Cloning and Its Probable Effects in the Future

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There are two types of cloning: molecular cloning and animal cloning. The concept of molecular cloning includes producing bacteria host cells, which contains an additional piece of DNA it did not possess originally, and allows it to reproduce exponentially. By doing this, the inserted gene is also reproduced. The presence of the new gene could allow the cell to synthesize a protein coded for the gene, could allow the cell to carry out other useful processes, or could give the cell a desirable characteristic it did not initially have.

However, animal cloning involves the process of nuclear transfer, wherein the entire nucleus from an embryo cell is taken and transferred into a female nucleus-less, or enucleated, cell. By 1989, nuclei were taken from blastocysts of sheep embryo, fused these with female enucleated egg cells, and subjected the new cell with electrical stimulus to trigger development before implantation into surrogate ewe. This marked the start of cloning mammals. In 1996, mammal cloning gave birth to Dolly the sheep. With genetic engineering, we are able to produce defective or damaged organs and insert them back into our bodies without the fear of rejection. We can prolong human lifespan. And with the emergence of mammal cloning, it won’t be long until human clones are born into our world.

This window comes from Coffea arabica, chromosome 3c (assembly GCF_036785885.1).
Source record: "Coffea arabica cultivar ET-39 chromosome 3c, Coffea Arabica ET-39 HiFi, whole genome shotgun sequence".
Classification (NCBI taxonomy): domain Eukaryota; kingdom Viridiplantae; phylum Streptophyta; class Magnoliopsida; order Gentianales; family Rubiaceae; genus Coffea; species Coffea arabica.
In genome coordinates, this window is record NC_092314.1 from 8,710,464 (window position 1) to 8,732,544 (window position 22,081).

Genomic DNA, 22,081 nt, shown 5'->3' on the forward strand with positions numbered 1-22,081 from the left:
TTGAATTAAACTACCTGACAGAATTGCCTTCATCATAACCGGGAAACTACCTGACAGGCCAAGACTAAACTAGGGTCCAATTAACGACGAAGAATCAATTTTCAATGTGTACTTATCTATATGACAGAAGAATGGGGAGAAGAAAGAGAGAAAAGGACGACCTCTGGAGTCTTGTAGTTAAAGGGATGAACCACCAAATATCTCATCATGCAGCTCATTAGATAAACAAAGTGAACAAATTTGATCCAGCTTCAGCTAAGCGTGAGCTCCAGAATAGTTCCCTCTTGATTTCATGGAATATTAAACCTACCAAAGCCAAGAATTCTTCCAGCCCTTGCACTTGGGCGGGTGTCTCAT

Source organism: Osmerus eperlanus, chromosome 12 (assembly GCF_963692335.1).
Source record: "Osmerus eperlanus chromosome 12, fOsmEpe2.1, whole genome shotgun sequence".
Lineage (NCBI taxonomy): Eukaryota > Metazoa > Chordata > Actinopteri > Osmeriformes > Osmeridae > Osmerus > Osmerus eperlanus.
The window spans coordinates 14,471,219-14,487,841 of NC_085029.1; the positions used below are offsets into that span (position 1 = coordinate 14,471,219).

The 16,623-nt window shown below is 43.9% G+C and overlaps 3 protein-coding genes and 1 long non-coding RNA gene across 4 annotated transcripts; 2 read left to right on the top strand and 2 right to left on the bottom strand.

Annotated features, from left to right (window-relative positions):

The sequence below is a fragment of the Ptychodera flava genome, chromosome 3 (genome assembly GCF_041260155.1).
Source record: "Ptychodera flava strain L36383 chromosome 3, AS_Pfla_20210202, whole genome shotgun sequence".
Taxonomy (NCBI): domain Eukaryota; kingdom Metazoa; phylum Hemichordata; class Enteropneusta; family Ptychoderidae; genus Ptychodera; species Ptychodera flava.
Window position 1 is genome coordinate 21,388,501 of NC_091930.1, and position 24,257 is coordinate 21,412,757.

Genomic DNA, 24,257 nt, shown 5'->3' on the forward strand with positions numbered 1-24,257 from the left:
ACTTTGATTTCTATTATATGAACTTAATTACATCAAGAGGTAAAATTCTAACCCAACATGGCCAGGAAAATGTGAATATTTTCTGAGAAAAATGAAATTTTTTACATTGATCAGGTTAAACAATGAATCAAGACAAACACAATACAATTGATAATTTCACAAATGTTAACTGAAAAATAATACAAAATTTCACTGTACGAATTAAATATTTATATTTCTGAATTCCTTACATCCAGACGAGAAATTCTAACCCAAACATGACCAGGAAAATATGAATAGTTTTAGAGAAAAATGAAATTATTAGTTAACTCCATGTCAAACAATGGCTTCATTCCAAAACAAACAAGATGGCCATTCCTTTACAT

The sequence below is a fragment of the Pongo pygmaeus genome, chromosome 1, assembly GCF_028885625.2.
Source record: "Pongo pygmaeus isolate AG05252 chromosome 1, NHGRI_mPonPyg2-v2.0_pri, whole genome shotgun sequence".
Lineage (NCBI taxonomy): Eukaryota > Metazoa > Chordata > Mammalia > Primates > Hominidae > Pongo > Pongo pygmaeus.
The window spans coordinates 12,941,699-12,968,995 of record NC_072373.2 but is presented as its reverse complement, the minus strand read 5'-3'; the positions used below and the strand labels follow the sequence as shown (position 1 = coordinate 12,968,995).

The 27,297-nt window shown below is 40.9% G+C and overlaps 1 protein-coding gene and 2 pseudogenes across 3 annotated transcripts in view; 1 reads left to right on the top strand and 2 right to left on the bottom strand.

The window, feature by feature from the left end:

Human cloning, when mass produced, can have serious implications. Although additional people can also mean additional manpower, over population will be one of cloning’s immediate disadvantages. Our limited resources may not be able to handle the demands of the society. We must also take into consideration that cloning is asexual reproduction. The biological benefits and social aspects of reproduction are skipped as we try to modify the genetic sequences of the clones to be immune against common and/or dangerous diseases. As a result, genetic variation is disregarded, which can lead to only one new epidemic to wipe out an entire genetically uniform...
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